Streaming video is now taking up a considerable chunk of the time people spend in front of their TV screens: viewers within OTT-capable households now spend about one-fifth (19%) of their viewing time streaming, per recent data from Nielsen.
Almost three-quarters (72%) of that time with streaming services was spent with the Big 4 services: Netflix (31%), YouTube (21%), Hulu (12%) and Amazon (8%) in Q4 2019. This is a slightly smaller share than was reported by Comscore midway through 2019, when these four streaming services were found to account for 79% share of time spent with OTT. Whether or not new entrants such as Disney+ are to account isn’t clear, although it’s unlikely as it launched in November. (At the same time, it’s worth noting that Disney+ is already one of the most indispensable viewing sources for people ages 16-34, per new data from Hub Entertainment Research.)
Returning to Nielsen’s data, 28% of time spent with streaming services during Q4 2019 was spent with “other” streaming services. And, with several new streaming services having already made their debut or arriving this year, what can these new entrants do to take a larger piece of the pie away from the likes of Netflix and YouTube?
The good news is, per Nielsen’s report, 3 out of 5 Americans subscribe to more than one paid video streaming service and 9 in 10 (93% of) consumers say they will either keep their existing streaming services or add to them. That said, consumers do have a limit to how much they are willing to shell out monthly for streaming services. In fact, cost is considered an extremely/very important streaming service attribute for 84% of respondents to Nielsen’s survey (Top-2 box, out of 5).
Variety and availability of content is also high on the list of important streaming attributes for 4 out of 5 (79%) streamers. Indeed, almost half (47%) of respondents say that one of the reasons they subscribe to additional paid video streaming services is to expand the content they have available to them. Being able to watch TV content they used to but can’t find elsewhere (37%), being able to watch programs that they had heard about (37%) and accessing original content exclusive to streaming platforms (35%) are other important reasons for adding other streaming services to the mix. Thus the enormous amount of money streaming services are spending on both acquiring and producing content.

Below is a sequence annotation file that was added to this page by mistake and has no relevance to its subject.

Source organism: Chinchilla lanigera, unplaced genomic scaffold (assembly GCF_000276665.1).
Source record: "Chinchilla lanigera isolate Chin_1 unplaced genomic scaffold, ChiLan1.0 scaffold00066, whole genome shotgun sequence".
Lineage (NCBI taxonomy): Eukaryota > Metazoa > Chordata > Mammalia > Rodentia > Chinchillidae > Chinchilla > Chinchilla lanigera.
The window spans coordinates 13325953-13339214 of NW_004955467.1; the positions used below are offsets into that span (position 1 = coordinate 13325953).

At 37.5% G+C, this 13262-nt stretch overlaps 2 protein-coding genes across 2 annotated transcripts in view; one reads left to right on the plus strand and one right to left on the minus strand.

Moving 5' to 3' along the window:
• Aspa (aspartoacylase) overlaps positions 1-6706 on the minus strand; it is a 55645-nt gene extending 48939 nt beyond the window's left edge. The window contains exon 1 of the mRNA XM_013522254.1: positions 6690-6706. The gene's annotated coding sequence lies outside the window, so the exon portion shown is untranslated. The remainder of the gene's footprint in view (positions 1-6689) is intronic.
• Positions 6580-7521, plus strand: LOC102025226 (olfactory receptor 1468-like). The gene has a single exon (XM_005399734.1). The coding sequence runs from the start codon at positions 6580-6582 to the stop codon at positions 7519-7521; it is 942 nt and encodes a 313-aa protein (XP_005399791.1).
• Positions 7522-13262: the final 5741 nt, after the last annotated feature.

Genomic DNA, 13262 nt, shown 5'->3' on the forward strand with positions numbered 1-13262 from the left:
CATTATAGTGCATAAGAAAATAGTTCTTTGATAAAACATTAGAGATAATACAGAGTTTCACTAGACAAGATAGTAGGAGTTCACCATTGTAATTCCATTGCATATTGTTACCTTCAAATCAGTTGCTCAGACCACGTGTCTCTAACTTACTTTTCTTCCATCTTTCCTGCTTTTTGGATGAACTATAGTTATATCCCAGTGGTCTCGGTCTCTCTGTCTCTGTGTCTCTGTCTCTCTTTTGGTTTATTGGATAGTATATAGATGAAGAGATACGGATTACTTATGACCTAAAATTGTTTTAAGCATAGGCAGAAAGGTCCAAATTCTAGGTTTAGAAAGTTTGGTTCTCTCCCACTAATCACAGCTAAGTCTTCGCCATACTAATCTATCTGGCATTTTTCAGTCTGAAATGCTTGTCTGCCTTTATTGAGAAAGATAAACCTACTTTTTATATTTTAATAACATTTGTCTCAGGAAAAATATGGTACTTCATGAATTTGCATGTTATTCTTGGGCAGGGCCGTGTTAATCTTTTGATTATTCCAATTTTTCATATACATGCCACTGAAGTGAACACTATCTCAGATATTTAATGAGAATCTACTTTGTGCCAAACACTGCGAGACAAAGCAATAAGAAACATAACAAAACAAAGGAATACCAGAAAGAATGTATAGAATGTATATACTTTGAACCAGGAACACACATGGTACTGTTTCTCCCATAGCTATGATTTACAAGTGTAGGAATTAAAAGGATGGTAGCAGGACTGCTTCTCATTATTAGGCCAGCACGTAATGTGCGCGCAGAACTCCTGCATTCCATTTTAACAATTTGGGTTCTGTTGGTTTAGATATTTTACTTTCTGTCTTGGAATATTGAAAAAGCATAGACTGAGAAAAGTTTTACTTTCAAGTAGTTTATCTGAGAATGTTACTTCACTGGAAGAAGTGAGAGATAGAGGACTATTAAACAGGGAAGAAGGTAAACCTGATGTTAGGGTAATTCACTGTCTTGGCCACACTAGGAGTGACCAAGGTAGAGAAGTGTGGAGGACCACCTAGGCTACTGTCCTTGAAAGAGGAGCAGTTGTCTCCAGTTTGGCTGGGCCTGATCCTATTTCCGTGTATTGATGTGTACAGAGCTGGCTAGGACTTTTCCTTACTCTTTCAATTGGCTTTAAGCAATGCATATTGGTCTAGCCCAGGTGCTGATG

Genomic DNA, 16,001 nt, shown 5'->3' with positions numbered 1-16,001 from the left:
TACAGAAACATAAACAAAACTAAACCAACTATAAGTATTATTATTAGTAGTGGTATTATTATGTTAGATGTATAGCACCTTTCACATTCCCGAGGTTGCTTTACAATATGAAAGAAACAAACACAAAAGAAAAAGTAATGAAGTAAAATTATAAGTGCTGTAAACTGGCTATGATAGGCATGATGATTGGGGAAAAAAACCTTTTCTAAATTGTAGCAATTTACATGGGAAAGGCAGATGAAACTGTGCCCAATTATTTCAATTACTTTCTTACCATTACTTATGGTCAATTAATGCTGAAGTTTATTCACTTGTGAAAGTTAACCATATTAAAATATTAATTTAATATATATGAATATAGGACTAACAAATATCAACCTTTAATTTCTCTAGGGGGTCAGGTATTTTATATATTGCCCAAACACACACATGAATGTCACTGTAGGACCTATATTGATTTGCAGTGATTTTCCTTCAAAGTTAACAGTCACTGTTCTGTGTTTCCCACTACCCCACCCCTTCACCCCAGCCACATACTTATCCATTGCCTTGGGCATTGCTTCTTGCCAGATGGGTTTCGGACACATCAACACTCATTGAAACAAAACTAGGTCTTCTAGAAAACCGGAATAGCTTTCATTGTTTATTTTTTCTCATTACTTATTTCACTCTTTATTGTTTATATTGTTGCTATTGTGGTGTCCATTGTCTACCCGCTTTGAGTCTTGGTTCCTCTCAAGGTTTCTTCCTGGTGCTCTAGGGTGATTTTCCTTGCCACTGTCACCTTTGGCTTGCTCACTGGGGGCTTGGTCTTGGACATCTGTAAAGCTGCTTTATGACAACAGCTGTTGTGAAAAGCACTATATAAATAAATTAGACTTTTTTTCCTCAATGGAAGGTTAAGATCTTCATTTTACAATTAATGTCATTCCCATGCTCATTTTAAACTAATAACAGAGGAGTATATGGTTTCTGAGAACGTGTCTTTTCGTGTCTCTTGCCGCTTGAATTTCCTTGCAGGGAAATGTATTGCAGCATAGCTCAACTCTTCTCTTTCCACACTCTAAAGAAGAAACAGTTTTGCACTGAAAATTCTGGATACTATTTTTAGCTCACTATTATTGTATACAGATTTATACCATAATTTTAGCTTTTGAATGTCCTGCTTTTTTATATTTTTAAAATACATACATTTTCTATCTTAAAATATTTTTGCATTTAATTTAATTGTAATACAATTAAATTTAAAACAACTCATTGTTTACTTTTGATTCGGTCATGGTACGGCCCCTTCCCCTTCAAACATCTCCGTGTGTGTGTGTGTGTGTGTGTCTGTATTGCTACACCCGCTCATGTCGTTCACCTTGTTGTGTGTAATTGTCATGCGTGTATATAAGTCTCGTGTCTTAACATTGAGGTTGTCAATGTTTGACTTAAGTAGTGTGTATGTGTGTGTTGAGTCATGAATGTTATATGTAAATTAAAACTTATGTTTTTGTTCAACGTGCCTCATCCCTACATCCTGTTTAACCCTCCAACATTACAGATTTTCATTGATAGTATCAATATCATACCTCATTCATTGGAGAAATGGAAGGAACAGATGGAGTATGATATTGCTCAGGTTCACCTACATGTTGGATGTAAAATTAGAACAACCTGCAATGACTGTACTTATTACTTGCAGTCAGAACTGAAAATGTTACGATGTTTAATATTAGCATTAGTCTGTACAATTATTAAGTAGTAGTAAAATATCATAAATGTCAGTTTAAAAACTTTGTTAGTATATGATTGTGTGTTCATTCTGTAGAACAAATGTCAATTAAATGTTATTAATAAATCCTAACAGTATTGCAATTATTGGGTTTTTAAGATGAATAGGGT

The competition for attention is fierce, especially considering that viewers say there are more good shows available now than in the past.
It’s also worth considering that having fresh content available more often could be an advantage as well, as one-fifth (20%) of streamers report having cancelled their subscription to a streaming service after watching all the content they were interested in.
About the Data: Findings are based on data from the February 2020 Nielsen Total Audience Report.